Measuring fiscal policy and evaluating its results

There are two measures of fiscal policy: the sum total of everything a government does and the "ramp-up-the-spending-quickly" component which gets labeled "stimulus" by politicians and the media.

In the blogosphere, economists argue mostly about the latter yet it is the former which is more important.  (On this question, among others, I credit Yglesias for being ahead of most of the economists.)

The most important, most effective, and least controversial forms of fiscal policy are the automatic stabilizers.  Let's say you have two countries, A and B.  In country A government spends 50 percent of gdp, mostly on a well-designed welfare state.  When the downturn comes, there is only enough extra borrowing to make up for the lost revenue, and there is no designed "stimulus" per se.  In country B, government spends 25 percent of gdp, mostly not on a well-designed welfare state.  When the downturn comes, country B does an extra three, four, or even five percent of gdp "ramp-up" borrowing and spending.

Which country has a better, more active, and more AD-stabilizing fiscal policy?  Well, it depends on the details and the numbers but I would encourage you to consider country A for this honor.

I don't agree with Krugman's recent interpretation that "Korea and China both engaged in much more aggressive stimulus than any Western nation – and it has worked out well."

In South Korea the welfare state is smaller and more of the government spending is corporate and military, compared to Western Europe, plus government spending is lower overall.  In China central government spending is 19.9 percent of gdp (beware those numbers, though) and the social welfare state institutions, and automatic stabilizers, are very weak, both in terms of quantity and quality. 

For purposes of contrast, in Germany government spending is about 44 percent of gdp and you'll find similar or higher number across Western Europe.

I think of Korea and China as having more "ramp-up" stimulus to make up for what is initially a weaker fiscal policy all things considered (you can add Russia to that list, which also has a high measured "ramp-up" stimulus).  Overall, despite the bigger "make-up." it is quite possible Korea and China are doing less with fiscal policy to stabilize aggregate demand than are the more substantive welfare states.  (Also see Sumner's comment on Krugman here.)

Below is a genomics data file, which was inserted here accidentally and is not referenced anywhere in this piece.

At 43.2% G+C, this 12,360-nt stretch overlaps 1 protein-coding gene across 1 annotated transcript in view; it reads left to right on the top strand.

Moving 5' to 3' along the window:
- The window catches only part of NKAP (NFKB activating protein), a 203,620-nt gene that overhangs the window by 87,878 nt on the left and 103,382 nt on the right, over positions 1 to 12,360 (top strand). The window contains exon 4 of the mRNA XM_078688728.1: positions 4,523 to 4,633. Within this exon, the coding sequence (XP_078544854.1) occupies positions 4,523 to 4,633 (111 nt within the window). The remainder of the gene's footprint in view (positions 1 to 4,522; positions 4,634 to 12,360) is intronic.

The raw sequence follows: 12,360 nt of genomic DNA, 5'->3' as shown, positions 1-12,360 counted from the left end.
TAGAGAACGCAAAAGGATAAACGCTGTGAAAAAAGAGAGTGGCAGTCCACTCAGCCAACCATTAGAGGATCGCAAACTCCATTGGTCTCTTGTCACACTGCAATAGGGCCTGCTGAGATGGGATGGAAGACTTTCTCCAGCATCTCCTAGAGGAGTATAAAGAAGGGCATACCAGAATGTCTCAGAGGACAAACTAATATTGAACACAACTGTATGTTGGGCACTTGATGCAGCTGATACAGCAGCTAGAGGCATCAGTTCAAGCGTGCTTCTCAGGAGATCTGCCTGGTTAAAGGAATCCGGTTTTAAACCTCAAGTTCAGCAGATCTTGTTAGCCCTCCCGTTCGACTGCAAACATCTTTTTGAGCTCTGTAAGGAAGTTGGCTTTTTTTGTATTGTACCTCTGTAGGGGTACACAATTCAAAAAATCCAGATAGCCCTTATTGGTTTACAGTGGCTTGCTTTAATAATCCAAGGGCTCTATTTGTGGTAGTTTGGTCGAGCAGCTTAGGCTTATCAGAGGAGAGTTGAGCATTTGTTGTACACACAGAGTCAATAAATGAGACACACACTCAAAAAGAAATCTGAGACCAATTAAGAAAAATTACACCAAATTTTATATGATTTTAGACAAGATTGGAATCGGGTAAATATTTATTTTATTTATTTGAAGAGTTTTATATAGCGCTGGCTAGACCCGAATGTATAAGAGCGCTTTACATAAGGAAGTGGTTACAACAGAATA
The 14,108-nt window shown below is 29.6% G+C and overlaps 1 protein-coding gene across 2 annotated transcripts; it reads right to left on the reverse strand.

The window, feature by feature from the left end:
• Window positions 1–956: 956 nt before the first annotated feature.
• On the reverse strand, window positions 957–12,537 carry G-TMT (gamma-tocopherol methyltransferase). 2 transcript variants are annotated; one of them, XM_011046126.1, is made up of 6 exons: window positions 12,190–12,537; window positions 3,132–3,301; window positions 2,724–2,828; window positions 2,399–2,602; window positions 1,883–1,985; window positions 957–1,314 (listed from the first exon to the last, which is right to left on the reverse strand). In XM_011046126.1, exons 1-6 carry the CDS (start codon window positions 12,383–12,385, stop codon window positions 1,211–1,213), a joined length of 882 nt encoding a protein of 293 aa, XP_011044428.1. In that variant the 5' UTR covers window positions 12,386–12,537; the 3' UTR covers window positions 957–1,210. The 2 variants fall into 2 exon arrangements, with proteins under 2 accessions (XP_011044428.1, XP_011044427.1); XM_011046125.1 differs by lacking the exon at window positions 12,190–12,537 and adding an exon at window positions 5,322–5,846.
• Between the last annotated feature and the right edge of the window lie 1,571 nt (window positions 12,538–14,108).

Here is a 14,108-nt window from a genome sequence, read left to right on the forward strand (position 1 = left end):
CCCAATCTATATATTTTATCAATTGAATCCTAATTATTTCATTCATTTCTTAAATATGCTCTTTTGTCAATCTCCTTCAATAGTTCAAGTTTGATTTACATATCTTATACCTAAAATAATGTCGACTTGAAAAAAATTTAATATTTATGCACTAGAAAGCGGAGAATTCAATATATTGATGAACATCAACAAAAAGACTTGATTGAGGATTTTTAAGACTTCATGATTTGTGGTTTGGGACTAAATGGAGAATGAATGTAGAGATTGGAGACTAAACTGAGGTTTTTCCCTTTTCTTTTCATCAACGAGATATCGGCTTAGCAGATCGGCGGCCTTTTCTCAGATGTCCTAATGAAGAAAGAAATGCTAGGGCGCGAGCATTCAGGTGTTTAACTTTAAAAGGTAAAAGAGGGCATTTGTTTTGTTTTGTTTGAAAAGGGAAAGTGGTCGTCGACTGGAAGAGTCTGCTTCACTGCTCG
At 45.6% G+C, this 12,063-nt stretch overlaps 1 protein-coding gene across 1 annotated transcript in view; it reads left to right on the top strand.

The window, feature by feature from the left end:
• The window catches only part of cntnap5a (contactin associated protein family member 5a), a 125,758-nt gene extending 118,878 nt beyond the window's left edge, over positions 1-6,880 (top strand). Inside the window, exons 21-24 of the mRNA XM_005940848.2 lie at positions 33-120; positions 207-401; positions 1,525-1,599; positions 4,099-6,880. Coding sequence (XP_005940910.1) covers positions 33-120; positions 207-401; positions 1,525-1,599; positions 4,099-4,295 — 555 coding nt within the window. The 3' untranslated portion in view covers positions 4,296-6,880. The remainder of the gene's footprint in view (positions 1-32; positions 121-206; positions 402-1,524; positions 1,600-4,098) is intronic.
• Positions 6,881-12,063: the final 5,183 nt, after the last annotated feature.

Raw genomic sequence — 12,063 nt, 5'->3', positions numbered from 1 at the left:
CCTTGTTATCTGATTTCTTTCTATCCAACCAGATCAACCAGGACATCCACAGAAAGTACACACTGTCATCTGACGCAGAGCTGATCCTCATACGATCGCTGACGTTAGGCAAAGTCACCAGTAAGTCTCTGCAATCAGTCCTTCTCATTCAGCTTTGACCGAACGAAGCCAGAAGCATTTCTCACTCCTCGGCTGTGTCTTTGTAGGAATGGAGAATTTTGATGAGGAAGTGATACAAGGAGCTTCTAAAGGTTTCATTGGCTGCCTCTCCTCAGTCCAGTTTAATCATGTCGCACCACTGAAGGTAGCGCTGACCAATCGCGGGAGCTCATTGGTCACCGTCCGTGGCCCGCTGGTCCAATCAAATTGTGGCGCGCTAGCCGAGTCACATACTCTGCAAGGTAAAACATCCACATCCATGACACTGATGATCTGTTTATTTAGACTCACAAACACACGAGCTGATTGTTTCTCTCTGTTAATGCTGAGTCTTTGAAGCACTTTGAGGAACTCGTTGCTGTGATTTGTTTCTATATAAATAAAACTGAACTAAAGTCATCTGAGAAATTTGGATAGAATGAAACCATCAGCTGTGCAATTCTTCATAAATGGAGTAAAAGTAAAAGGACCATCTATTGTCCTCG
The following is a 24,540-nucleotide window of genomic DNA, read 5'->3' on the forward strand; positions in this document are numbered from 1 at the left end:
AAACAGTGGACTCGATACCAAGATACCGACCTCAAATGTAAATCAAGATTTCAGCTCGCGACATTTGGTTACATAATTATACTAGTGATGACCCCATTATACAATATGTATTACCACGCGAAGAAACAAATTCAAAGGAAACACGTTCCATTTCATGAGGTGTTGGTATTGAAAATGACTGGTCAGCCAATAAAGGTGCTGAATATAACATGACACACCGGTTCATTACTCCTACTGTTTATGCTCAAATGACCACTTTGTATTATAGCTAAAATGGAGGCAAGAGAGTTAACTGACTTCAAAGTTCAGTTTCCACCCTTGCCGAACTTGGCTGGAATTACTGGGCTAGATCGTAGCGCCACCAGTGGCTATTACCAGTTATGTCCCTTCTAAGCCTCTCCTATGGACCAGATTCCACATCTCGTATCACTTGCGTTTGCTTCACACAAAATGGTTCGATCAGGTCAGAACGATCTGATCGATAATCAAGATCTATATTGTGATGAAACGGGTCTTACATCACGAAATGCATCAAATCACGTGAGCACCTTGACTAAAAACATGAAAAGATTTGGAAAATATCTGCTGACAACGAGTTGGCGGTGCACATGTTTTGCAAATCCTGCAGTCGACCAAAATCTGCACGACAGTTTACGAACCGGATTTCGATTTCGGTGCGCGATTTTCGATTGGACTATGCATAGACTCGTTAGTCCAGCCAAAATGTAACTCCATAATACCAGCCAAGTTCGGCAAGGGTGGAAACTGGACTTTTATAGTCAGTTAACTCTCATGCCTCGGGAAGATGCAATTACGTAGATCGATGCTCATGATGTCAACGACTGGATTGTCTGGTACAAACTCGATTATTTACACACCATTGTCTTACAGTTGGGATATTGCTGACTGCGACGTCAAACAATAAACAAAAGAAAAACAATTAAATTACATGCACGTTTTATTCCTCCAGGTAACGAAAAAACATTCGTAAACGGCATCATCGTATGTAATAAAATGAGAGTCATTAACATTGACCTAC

Or think about the fiscal variation within Europe.  "Ramp-up" spending measures of zero vs. 1.5 percent of gdp are portrayed as big differences, but as a chunk of the broader metric — the variation in AD-stabilizing properties of the public sector – it's not such a big deal, especially once you take "crowding out" into account.  Whichever quantity of ramp-up spending you prefer, it's not reason to preach doom and gloom for the welfare state countries with the smaller ramp-up plans.  (Have I mentioned that ramp-up spending is often of lower quality?)

The best fiscal policy — for cyclical and not just growth reasons — is a steady stream of permanent and high-quality government expenditures.  That's true no matter what you think the absolute size of this flow should be.

Sometimes you will see this point acknowledged, such as when U.S. federal transfers to the states are praised as the most effective part of ARRA (which they were).  But again, that's just a constant stream of spending.  And that's in the particulars, not just the aggregate, and it matters because you don't want the federal spending having to rehire the people the states laid off.  The praise is correct, but rarely are its complete implications thought through and presented.

Let's say we measure the efficacy of fiscal policy correctly.  The countries with the most stabilizing fiscal policies would be the big government welfare states with high quality governments.  That means Sweden, Denmark, Germany, Netherlands, and so on, the usual list.  In addition to their relatively high quality governments, they also have relatively strong real economies and healthy institutions.